Exactly how is this different from what we currently have?
Consider a conventional router receiving two packets that are part of the same video. The router looks at the first packet's destination address and consults a routing table. It then holds the packet in a queue until it can be dispatched. When the router receives the second packet, it repeats those same steps, not "remembering" that it has just processed an earlier piece of the same video.
Uh, no. This is called process switching. It hasn't been used in anything but the most low-end routers for quite some time. CEF (Cisco Express Forwarding) and MPLS (Multiprotocol Label Switching) use flow control. The perform a lookup on the first packet, cache the information in a forwarding table and all further packets which are part of the same flow are switched, not routed, at effectively wire speeds. MPLS adds a label to the packet which identifies the flow, so it isn't even necessary to check the packet for the five components which define the flow. Just look at the label and send it on its way.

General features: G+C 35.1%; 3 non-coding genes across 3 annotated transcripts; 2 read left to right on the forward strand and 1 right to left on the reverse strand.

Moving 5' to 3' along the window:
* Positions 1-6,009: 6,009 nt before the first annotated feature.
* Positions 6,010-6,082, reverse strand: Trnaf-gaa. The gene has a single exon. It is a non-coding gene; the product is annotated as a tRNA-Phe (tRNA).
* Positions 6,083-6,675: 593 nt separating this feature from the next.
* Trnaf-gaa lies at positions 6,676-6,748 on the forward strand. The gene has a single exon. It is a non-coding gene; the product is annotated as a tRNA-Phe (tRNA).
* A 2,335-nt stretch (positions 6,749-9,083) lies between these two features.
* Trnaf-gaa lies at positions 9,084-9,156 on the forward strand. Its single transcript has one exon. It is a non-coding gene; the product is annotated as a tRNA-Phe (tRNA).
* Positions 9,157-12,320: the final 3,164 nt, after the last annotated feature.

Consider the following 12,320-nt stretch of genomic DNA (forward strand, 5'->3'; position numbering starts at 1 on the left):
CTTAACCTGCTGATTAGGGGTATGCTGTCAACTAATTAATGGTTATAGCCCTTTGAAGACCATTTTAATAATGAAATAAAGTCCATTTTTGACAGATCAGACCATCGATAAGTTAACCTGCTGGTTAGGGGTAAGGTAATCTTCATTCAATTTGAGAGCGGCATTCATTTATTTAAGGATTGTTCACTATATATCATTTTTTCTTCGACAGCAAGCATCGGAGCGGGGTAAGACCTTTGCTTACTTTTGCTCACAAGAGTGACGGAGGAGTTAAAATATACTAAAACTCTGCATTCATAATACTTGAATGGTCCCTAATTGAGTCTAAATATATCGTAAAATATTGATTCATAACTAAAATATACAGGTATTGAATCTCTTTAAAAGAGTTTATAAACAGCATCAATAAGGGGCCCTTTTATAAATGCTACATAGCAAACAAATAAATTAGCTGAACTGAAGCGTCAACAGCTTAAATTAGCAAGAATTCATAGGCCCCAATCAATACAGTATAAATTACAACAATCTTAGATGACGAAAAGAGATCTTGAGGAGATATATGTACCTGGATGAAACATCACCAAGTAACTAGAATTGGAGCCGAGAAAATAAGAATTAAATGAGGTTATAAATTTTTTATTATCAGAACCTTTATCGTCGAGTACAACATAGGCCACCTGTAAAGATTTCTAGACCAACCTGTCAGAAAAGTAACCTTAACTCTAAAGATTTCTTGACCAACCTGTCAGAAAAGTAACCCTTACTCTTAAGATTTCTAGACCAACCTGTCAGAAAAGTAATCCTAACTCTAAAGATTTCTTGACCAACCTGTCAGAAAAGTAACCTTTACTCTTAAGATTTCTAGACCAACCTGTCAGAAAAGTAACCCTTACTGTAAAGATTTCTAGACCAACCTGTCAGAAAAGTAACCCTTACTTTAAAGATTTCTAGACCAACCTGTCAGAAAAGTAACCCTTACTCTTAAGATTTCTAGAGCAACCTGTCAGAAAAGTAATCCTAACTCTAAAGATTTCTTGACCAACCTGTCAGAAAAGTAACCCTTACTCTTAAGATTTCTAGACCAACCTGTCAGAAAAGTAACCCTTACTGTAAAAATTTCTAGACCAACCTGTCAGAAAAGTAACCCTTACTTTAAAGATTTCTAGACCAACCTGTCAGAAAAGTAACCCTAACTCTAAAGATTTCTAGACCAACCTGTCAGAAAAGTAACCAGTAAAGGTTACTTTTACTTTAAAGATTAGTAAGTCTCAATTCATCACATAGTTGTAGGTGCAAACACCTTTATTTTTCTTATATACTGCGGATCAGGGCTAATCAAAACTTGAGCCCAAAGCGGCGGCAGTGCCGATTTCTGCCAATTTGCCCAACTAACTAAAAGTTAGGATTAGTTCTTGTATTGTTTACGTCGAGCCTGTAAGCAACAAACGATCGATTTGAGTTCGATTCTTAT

QOS (Quality Of Service) has multiple modes of operation and multiple queue types which address the issues of which packets to drop. It may or may not include deep packet inspection to attempt to determine the type of packet.
Perhaps they've come up with some new innovations that aren't obvious in the write-up because it's written at a relatively high level, but there's nothing here that isn't already implemented and that I don't already work with on a daily basis in production networks.